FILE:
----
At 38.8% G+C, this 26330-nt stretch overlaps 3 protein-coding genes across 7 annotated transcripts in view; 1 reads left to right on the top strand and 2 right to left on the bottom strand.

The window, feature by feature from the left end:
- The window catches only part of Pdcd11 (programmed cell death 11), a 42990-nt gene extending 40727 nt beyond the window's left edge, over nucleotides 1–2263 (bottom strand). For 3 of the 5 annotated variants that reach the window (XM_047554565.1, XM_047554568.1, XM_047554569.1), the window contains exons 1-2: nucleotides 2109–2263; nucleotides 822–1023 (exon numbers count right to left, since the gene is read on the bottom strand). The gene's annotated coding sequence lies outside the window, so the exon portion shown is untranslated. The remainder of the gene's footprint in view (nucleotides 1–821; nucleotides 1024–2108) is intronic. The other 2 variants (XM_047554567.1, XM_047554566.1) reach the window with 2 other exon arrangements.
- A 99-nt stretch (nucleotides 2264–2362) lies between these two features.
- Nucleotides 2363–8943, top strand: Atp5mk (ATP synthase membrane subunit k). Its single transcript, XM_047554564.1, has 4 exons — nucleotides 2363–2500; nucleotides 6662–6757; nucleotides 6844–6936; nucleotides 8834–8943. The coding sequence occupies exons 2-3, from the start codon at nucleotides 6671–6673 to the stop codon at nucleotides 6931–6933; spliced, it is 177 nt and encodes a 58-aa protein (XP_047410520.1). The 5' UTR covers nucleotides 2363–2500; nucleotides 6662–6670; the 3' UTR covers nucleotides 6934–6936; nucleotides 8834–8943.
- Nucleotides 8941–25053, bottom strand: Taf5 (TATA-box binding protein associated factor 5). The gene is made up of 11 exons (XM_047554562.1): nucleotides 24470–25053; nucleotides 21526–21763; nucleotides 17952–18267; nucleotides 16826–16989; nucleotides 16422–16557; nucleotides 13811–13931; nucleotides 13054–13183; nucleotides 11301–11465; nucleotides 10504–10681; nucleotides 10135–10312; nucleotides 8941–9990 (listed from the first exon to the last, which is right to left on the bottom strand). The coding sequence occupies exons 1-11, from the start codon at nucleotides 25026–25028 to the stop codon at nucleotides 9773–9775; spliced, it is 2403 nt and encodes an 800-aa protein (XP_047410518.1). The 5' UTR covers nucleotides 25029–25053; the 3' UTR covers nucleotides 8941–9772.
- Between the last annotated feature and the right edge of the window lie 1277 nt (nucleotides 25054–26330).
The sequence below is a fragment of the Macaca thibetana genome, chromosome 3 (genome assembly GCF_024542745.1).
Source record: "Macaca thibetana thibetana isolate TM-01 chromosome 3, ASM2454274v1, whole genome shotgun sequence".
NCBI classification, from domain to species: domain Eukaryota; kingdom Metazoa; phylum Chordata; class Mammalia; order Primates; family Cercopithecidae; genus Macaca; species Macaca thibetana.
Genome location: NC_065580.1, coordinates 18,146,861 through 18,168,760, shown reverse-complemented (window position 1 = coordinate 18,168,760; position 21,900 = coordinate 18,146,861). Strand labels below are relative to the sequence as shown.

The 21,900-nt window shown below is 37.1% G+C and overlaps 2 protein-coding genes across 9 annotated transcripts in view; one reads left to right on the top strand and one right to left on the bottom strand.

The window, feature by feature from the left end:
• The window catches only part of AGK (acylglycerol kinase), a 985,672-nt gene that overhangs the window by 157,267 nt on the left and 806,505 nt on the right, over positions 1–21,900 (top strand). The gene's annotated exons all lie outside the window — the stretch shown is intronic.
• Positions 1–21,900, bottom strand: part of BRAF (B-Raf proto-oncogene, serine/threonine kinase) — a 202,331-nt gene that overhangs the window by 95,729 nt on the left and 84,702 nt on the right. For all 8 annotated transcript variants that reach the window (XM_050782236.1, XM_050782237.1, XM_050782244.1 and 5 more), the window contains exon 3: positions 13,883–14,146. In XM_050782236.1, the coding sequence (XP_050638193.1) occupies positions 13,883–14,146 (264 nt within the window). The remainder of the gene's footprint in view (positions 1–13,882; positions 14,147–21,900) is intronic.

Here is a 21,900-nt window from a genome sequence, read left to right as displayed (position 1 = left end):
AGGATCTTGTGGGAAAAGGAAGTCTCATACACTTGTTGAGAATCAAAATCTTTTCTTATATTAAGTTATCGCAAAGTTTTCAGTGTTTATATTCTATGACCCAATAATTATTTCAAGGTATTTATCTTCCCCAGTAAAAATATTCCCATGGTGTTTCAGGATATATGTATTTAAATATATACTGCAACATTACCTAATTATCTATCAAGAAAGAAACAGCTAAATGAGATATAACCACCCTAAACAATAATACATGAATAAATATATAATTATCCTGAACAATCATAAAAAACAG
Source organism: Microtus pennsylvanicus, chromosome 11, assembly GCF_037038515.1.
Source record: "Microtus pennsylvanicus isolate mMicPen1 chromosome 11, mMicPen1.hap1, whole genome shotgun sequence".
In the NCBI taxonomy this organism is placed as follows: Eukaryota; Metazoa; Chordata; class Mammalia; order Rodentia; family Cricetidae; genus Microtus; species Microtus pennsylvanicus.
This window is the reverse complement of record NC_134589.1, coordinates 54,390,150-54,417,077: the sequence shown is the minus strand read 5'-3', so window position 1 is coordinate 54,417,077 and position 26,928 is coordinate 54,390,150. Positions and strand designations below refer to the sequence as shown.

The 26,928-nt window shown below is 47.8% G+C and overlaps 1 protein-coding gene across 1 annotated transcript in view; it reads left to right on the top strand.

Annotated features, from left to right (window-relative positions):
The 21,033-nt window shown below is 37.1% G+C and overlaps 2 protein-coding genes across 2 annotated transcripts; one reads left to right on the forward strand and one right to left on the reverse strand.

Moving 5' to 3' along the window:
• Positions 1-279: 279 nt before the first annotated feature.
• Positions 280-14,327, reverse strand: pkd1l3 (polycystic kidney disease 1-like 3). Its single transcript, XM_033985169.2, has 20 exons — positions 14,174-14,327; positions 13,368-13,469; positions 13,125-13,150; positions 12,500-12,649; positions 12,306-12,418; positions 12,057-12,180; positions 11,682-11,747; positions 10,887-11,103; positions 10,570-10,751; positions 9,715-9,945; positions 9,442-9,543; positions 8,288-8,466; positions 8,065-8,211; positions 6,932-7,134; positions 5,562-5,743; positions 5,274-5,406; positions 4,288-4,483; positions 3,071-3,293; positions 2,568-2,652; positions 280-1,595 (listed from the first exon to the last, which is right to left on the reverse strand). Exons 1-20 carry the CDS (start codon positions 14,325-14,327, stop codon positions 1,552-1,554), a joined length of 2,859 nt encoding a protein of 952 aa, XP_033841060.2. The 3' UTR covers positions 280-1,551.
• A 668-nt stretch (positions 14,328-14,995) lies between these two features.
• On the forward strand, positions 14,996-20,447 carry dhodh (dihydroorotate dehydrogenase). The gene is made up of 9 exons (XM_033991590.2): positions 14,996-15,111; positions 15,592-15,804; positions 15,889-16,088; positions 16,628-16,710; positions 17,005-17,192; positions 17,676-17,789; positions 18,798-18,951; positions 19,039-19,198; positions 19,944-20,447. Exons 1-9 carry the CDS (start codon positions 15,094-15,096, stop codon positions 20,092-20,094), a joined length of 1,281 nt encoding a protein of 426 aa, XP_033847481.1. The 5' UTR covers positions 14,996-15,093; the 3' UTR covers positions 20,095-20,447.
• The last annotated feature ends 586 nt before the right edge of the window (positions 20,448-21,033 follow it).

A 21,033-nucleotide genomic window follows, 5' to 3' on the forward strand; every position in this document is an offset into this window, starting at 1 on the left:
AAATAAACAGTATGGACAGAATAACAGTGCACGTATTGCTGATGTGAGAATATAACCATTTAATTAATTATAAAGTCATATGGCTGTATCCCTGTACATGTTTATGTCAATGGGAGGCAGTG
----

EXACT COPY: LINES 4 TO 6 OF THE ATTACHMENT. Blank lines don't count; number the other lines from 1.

- A 99-nt stretch (nucleotides 2264–2362) lies between these two features.
- Nucleotides 2363–8943, top strand: Atp5mk (ATP synthase membrane subunit k). Its single transcript, XM_047554564.1, has 4 exons — nucleotides 2363–2500; nucleotides 6662–6757; nucleotides 6844–6936; nucleotides 8834–8943. The coding sequence occupies exons 2-3, from the start codon at nucleotides 6671–6673 to the stop codon at nucleotides 6931–6933; spliced, it is 177 nt and encodes a 58-aa protein (XP_047410520.1). The 5' UTR covers nucleotides 2363–2500; nucleotides 6662–6670; the 3' UTR covers nucleotides 6934–6936; nucleotides 8834–8943.
- Nucleotides 8941–25053, bottom strand: Taf5 (TATA-box binding protein associated factor 5). The gene is made up of 11 exons (XM_047554562.1): nucleotides 24470–25053; nucleotides 21526–21763; nucleotides 17952–18267; nucleotides 16826–16989; nucleotides 16422–16557; nucleotides 13811–13931; nucleotides 13054–13183; nucleotides 11301–11465; nucleotides 10504–10681; nucleotides 10135–10312; nucleotides 8941–9990 (listed from the first exon to the last, which is right to left on the bottom strand). The coding sequence occupies exons 1-11, from the start codon at nucleotides 25026–25028 to the stop codon at nucleotides 9773–9775; spliced, it is 2403 nt and encodes an 800-aa protein (XP_047410518.1). The 5' UTR covers nucleotides 25029–25053; the 3' UTR covers nucleotides 8941–9772.